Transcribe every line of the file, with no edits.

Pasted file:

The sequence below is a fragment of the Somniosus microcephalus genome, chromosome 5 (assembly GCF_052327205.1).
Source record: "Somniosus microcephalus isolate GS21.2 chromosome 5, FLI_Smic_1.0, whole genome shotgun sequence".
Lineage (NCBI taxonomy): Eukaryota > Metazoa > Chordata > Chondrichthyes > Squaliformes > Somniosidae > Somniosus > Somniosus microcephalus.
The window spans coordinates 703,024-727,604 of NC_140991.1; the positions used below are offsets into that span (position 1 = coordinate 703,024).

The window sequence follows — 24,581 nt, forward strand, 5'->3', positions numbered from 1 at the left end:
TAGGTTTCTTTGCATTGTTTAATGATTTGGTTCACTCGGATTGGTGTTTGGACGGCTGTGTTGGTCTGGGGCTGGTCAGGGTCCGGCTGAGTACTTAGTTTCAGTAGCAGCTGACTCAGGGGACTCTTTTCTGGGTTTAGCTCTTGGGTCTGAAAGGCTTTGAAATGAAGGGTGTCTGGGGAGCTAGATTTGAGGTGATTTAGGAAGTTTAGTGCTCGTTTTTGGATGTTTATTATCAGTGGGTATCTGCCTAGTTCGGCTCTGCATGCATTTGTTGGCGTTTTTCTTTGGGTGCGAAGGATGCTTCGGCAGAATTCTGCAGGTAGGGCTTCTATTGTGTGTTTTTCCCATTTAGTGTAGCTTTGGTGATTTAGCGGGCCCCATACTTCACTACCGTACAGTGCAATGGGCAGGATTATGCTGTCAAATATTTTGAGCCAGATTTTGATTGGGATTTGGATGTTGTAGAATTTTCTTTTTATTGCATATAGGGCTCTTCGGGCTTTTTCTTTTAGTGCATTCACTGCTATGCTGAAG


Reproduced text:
The sequence below is a fragment of the Somniosus microcephalus genome, chromosome 5 (assembly GCF_052327205.1).
Source record: "Somniosus microcephalus isolate GS21.2 chromosome 5, FLI_Smic_1.0, whole genome shotgun sequence".
Lineage (NCBI taxonomy): Eukaryota > Metazoa > Chordata > Chondrichthyes > Squaliformes > Somniosidae > Somniosus > Somniosus microcephalus.
The window spans coordinates 703,024-727,604 of NC_140991.1; the positions used below are offsets into that span (position 1 = coordinate 703,024).

The window sequence follows — 24,581 nt, forward strand, 5'->3', positions numbered from 1 at the left end:
TAGGTTTCTTTGCATTGTTTAATGATTTGGTTCACTCGGATTGGTGTTTGGACGGCTGTGTTGGTCTGGGGCTGGTCAGGGTCCGGCTGAGTACTTAGTTTCAGTAGCAGCTGACTCAGGGGACTCTTTTCTGGGTTTAGCTCTTGGGTCTGAAAGGCTTTGAAATGAAGGGTGTCTGGGGAGCTAGATTTGAGGTGATTTAGGAAGTTTAGTGCTCGTTTTTGGATGTTTATTATCAGTGGGTATCTGCCTAGTTCGGCTCTGCATGCATTTGTTGGCGTTTTTCTTTGGGTGCGAAGGATGCTTCGGCAGAATTCTGCAGGTAGGGCTTCTATTGTGTGTTTTTCCCATTTAGTGTAGCTTTGGTGATTTAGCGGGCCCCATACTTCACTACCGTACAGTGCAATGGGCAGGATTATGCTGTCAAATATTTTGAGCCAGATTTTGATTGGGATTTGGATGTTGTAGAATTTTCTTTTTATTGCATATAGGGCTCTTCGGGCTTTTTCTTTTAGTGCATTCACTGCTATGCTGAAG